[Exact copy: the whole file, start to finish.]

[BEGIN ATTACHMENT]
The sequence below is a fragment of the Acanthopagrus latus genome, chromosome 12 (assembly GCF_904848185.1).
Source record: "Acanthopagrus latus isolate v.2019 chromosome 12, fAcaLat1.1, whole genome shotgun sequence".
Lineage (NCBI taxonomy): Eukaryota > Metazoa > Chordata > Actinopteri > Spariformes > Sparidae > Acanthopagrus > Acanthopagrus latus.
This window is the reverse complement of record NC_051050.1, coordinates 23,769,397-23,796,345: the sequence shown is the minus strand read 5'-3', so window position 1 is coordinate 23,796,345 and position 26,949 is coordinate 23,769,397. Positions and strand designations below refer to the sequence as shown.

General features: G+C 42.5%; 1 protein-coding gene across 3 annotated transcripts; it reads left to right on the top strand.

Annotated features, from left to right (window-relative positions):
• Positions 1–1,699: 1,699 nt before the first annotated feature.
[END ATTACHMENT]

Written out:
The sequence below is a fragment of the Acanthopagrus latus genome, chromosome 12 (assembly GCF_904848185.1).
Source record: "Acanthopagrus latus isolate v.2019 chromosome 12, fAcaLat1.1, whole genome shotgun sequence".
Lineage (NCBI taxonomy): Eukaryota > Metazoa > Chordata > Actinopteri > Spariformes > Sparidae > Acanthopagrus > Acanthopagrus latus.
This window is the reverse complement of record NC_051050.1, coordinates 23,769,397-23,796,345: the sequence shown is the minus strand read 5'-3', so window position 1 is coordinate 23,796,345 and position 26,949 is coordinate 23,769,397. Positions and strand designations below refer to the sequence as shown.

General features: G+C 42.5%; 1 protein-coding gene across 3 annotated transcripts; it reads left to right on the top strand.

Annotated features, from left to right (window-relative positions):
• Positions 1–1,699: 1,699 nt before the first annotated feature.